• The Vehicle Identification Number (VIN) and odometer were much easier for users to locate based on revised sample images, their placement, and clearer instructions.

  • Rewritten instructions at the beginning and led to less user-confusion about next steps.

By the end of the analysis phase of the last round of the field study we were pretty certain we had a brand-consistent design for the app that was functional, useful, informative, and even fun to operate!

I also had the opportunity to moderate a few research sessions — an interesting change up from my day-to-day team responsibilities.

Integration

We quickly realized the Photo Capture app could be merged into our existing app as a brand new feature. There’s existing functionality for uploading files but nothing customized for collecting the exact pictures needed for claims representatives to write estimates. As we prepared for the technical implementation, we needed to determine exactly how customers would access the app and from where.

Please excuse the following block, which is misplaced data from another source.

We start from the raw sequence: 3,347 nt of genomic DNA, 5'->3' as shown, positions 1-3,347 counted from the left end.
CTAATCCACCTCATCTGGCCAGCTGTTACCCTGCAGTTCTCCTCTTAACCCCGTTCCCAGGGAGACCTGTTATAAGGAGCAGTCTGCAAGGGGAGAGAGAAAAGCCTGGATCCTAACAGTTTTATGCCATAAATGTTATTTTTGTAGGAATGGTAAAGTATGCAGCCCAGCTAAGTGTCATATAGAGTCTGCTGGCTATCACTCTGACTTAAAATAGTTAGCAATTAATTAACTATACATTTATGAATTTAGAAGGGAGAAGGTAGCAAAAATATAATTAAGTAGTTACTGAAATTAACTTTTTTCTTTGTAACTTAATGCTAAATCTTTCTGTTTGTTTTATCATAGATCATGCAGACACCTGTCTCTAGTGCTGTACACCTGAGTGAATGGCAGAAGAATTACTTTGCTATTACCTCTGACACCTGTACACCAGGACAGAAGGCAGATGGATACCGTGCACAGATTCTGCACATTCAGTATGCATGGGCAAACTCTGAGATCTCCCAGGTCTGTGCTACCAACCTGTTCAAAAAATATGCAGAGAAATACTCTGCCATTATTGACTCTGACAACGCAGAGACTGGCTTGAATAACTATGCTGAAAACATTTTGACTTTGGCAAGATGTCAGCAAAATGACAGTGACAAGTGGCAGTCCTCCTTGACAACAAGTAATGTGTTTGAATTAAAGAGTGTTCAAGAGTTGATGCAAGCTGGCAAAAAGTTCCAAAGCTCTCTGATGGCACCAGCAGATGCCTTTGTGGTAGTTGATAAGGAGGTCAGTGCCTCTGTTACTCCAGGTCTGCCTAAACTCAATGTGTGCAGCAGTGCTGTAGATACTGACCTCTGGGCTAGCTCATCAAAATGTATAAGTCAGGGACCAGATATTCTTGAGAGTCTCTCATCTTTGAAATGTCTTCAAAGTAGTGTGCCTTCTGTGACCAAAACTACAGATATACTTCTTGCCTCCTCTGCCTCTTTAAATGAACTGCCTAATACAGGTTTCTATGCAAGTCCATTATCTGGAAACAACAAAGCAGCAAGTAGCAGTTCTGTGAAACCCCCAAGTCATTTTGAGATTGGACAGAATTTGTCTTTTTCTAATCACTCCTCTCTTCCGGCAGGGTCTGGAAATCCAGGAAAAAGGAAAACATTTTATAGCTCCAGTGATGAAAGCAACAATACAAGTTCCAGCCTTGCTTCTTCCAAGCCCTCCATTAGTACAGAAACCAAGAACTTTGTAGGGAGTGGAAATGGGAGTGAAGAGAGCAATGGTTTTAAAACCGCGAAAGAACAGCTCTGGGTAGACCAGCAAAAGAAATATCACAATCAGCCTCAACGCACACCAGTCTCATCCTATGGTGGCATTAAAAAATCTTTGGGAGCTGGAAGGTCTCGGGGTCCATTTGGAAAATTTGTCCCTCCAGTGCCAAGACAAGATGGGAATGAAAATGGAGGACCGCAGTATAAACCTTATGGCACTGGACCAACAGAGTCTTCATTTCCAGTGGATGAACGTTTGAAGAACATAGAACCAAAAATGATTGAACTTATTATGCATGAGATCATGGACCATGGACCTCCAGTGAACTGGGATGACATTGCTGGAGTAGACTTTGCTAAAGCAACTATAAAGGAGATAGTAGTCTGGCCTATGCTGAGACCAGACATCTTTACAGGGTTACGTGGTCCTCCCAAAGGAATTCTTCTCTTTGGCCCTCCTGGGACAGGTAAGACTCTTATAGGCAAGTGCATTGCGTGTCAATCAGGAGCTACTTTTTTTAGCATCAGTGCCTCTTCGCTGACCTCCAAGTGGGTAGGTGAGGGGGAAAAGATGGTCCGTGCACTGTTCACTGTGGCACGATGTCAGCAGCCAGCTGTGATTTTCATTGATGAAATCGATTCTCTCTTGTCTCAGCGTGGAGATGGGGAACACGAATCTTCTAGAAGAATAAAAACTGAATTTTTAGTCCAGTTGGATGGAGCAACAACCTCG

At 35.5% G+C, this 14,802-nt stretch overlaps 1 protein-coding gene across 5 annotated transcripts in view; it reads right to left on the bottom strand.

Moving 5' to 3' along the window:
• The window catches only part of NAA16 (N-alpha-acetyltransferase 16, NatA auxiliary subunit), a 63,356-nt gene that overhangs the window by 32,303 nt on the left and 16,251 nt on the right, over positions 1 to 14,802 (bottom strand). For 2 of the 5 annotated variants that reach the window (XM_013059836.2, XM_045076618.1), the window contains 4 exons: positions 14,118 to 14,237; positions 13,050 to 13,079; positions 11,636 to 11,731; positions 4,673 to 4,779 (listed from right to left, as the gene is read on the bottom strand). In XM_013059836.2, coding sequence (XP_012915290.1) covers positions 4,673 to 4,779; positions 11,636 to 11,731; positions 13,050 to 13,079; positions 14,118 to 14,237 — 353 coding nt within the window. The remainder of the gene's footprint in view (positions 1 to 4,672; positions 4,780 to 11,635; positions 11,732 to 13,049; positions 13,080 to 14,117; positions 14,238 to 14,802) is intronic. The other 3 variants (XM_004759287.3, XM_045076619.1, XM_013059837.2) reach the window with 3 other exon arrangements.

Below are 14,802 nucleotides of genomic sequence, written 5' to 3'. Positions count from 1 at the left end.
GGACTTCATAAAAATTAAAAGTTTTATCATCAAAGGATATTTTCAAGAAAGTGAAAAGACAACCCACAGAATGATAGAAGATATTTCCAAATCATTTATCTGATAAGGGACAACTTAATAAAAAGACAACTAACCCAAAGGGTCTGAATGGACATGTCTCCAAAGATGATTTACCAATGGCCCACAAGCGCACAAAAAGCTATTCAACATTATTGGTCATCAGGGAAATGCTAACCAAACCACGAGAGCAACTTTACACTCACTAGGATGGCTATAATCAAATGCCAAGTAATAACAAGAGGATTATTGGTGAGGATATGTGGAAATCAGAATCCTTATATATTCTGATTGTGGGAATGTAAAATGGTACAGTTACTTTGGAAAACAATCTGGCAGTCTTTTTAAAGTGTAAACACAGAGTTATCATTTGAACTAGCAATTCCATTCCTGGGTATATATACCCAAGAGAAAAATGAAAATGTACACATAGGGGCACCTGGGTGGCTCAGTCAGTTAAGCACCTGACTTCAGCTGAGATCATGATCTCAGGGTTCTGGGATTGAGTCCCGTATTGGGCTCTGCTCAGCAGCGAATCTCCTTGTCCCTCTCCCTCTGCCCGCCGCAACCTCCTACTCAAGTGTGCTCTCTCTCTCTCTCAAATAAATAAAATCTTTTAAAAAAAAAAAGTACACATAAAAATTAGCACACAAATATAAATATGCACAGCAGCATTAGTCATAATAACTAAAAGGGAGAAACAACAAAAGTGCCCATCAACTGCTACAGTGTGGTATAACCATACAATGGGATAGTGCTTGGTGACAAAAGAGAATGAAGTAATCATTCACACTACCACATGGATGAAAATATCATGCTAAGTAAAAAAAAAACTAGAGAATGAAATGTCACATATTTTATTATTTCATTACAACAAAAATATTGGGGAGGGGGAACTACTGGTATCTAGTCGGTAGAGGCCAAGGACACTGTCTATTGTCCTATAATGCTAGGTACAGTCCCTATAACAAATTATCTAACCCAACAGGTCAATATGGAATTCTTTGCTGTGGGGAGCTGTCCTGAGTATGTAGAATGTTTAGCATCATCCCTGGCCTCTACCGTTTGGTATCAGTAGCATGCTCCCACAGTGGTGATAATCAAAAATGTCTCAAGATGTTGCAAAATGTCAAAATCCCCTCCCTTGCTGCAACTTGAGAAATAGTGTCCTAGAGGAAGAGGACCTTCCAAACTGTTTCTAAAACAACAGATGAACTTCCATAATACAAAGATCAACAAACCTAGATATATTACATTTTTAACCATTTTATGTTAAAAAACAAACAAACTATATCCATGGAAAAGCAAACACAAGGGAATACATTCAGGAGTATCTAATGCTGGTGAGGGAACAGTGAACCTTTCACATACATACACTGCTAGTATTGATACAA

It was originally built to be accessed via personalized link sent in an email or text message. This would allow customers to submit photos without authenticating into their online accounts – removing a potential roadblock (approximately 20% of customers don’t have online accounts). If it was going to be merged into the claims management app, then it would also need to be accessible from within the authenticated environment. Our next task was to map that out for our developers and stakeholders.

User flow map

The team product owner, content strategist, and I created a user flow map to show our stakeholders the ways for customers to access the new app. We also showed the current process and how much of an improvement the new app will be.